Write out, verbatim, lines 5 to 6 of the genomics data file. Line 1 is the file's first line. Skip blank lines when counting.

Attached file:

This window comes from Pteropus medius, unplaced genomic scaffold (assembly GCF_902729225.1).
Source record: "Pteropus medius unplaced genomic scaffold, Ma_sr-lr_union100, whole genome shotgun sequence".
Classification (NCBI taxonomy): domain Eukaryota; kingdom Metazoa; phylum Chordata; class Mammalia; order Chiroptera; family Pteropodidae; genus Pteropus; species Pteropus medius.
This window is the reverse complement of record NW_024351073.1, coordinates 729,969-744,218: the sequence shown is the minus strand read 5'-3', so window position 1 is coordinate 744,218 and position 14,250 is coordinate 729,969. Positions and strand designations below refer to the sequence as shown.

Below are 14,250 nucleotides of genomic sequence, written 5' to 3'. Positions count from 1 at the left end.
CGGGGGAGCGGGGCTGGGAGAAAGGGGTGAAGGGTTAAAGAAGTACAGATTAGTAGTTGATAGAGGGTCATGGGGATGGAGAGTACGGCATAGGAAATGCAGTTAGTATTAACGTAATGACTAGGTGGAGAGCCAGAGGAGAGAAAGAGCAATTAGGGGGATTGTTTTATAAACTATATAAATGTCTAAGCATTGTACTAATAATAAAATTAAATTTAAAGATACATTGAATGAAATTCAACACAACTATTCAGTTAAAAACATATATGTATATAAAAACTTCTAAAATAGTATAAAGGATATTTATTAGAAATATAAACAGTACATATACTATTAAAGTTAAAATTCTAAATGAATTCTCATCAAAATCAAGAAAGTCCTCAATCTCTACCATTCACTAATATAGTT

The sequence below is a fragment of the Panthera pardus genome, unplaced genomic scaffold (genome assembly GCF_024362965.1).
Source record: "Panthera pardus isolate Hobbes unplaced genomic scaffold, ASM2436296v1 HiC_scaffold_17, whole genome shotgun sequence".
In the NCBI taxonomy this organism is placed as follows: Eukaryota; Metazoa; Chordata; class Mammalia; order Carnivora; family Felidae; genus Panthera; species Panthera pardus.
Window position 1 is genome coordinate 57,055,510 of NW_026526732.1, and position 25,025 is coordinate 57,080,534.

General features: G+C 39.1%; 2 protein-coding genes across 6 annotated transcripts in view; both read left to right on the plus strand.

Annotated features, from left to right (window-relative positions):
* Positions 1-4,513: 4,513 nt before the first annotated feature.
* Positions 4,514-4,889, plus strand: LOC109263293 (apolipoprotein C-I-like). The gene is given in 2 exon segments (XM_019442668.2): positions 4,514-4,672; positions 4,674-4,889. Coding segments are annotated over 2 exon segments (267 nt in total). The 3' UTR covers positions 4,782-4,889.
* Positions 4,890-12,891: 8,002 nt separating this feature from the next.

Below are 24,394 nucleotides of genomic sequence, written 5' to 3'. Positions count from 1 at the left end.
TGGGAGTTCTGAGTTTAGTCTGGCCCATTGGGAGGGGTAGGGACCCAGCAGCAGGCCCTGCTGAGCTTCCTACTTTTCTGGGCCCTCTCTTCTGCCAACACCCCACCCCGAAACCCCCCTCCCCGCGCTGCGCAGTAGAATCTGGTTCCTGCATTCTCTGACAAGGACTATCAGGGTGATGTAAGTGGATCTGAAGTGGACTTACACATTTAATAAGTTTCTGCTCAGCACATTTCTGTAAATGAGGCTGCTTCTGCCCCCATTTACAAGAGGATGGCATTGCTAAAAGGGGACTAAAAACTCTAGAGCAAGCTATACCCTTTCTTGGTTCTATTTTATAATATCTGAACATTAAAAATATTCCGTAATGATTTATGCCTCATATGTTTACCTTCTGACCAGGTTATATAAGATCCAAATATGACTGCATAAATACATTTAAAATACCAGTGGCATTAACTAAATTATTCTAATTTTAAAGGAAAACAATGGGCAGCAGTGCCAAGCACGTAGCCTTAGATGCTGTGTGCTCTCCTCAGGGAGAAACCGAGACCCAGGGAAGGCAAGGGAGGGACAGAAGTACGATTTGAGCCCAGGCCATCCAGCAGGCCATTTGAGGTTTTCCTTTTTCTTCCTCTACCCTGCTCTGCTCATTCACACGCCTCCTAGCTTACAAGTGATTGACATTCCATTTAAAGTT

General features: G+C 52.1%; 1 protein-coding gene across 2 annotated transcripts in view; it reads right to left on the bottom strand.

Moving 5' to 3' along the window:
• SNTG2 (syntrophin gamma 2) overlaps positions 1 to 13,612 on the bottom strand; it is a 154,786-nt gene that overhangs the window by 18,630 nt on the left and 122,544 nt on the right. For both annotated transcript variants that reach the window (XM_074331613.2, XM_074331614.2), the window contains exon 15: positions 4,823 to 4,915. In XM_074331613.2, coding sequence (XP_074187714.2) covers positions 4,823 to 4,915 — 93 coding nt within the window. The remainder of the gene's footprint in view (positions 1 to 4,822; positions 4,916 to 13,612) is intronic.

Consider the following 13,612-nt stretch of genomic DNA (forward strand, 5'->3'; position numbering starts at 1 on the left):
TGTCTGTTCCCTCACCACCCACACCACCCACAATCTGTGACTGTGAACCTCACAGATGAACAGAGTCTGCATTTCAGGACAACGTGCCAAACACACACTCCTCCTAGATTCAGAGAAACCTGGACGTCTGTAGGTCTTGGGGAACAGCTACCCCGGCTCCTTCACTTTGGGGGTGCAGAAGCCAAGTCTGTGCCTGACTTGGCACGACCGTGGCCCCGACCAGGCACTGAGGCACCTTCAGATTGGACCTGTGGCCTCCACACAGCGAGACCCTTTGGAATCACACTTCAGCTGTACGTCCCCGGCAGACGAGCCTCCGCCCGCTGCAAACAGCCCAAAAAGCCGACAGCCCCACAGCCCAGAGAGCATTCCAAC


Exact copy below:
Below are 14,250 nucleotides of genomic sequence, written 5' to 3'. Positions count from 1 at the left end.
CGGGGGAGCGGGGCTGGGAGAAAGGGGTGAAGGGTTAAAGAAGTACAGATTAGTAGTTGATAGAGGGTCATGGGGATGGAGAGTACGGCATAGGAAATGCAGTTAGTATTAACGTAATGACTAGGTGGAGAGCCAGAGGAGAGAAAGAGCAATTAGGGGGATTGTTTTATAAACTATATAAATGTCTAAGCATTGTACTAATAATAAAATTAAATTTAAAGATACATTGAATGAAATTCAACACAACTATTCAGTTAAAAACATATATGTATATAAAAACTTCTAAAATAGTATAAAGGATATTTATTAGAAATATAAACAGTACATATACTATTAAAGTTAAAATTCTAAATGAATTCTCATCAAAATCAAGAAAGTCCTCAATCTCTACCATTCACTAATATAGTT